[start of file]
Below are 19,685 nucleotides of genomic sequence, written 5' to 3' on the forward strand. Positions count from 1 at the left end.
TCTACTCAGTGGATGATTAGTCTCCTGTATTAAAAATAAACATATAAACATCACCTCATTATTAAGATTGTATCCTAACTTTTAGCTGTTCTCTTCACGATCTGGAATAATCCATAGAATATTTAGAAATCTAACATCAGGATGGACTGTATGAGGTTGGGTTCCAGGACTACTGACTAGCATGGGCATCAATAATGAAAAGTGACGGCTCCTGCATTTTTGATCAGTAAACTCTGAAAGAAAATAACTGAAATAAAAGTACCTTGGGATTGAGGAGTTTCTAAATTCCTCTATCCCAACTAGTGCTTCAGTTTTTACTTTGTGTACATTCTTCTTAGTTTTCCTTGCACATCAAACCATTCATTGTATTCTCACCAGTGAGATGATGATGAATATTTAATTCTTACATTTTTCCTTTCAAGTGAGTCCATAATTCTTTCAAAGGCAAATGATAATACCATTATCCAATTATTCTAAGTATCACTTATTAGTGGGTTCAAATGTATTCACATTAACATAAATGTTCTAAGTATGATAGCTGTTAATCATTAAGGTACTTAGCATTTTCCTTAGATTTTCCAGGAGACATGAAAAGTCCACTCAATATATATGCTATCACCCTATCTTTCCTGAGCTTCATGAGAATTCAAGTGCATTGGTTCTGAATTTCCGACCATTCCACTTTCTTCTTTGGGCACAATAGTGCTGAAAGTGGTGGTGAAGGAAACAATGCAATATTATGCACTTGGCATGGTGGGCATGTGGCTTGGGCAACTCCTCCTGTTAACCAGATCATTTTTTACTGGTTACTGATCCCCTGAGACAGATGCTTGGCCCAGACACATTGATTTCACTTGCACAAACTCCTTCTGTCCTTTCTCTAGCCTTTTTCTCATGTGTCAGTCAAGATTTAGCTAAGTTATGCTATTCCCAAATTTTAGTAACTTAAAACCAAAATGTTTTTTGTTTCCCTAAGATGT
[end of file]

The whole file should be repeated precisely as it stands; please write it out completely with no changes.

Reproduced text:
Below are 19,685 nucleotides of genomic sequence, written 5' to 3' on the forward strand. Positions count from 1 at the left end.
TCTACTCAGTGGATGATTAGTCTCCTGTATTAAAAATAAACATATAAACATCACCTCATTATTAAGATTGTATCCTAACTTTTAGCTGTTCTCTTCACGATCTGGAATAATCCATAGAATATTTAGAAATCTAACATCAGGATGGACTGTATGAGGTTGGGTTCCAGGACTACTGACTAGCATGGGCATCAATAATGAAAAGTGACGGCTCCTGCATTTTTGATCAGTAAACTCTGAAAGAAAATAACTGAAATAAAAGTACCTTGGGATTGAGGAGTTTCTAAATTCCTCTATCCCAACTAGTGCTTCAGTTTTTACTTTGTGTACATTCTTCTTAGTTTTCCTTGCACATCAAACCATTCATTGTATTCTCACCAGTGAGATGATGATGAATATTTAATTCTTACATTTTTCCTTTCAAGTGAGTCCATAATTCTTTCAAAGGCAAATGATAATACCATTATCCAATTATTCTAAGTATCACTTATTAGTGGGTTCAAATGTATTCACATTAACATAAATGTTCTAAGTATGATAGCTGTTAATCATTAAGGTACTTAGCATTTTCCTTAGATTTTCCAGGAGACATGAAAAGTCCACTCAATATATATGCTATCACCCTATCTTTCCTGAGCTTCATGAGAATTCAAGTGCATTGGTTCTGAATTTCCGACCATTCCACTTTCTTCTTTGGGCACAATAGTGCTGAAAGTGGTGGTGAAGGAAACAATGCAATATTATGCACTTGGCATGGTGGGCATGTGGCTTGGGCAACTCCTCCTGTTAACCAGATCATTTTTTACTGGTTACTGATCCCCTGAGACAGATGCTTGGCCCAGACACATTGATTTCACTTGCACAAACTCCTTCTGTCCTTTCTCTAGCCTTTTTCTCATGTGTCAGTCAAGATTTAGCTAAGTTATGCTATTCCCAAATTTTAGTAACTTAAAACCAAAATGTTTTTTGTTTCCCTAAGATGT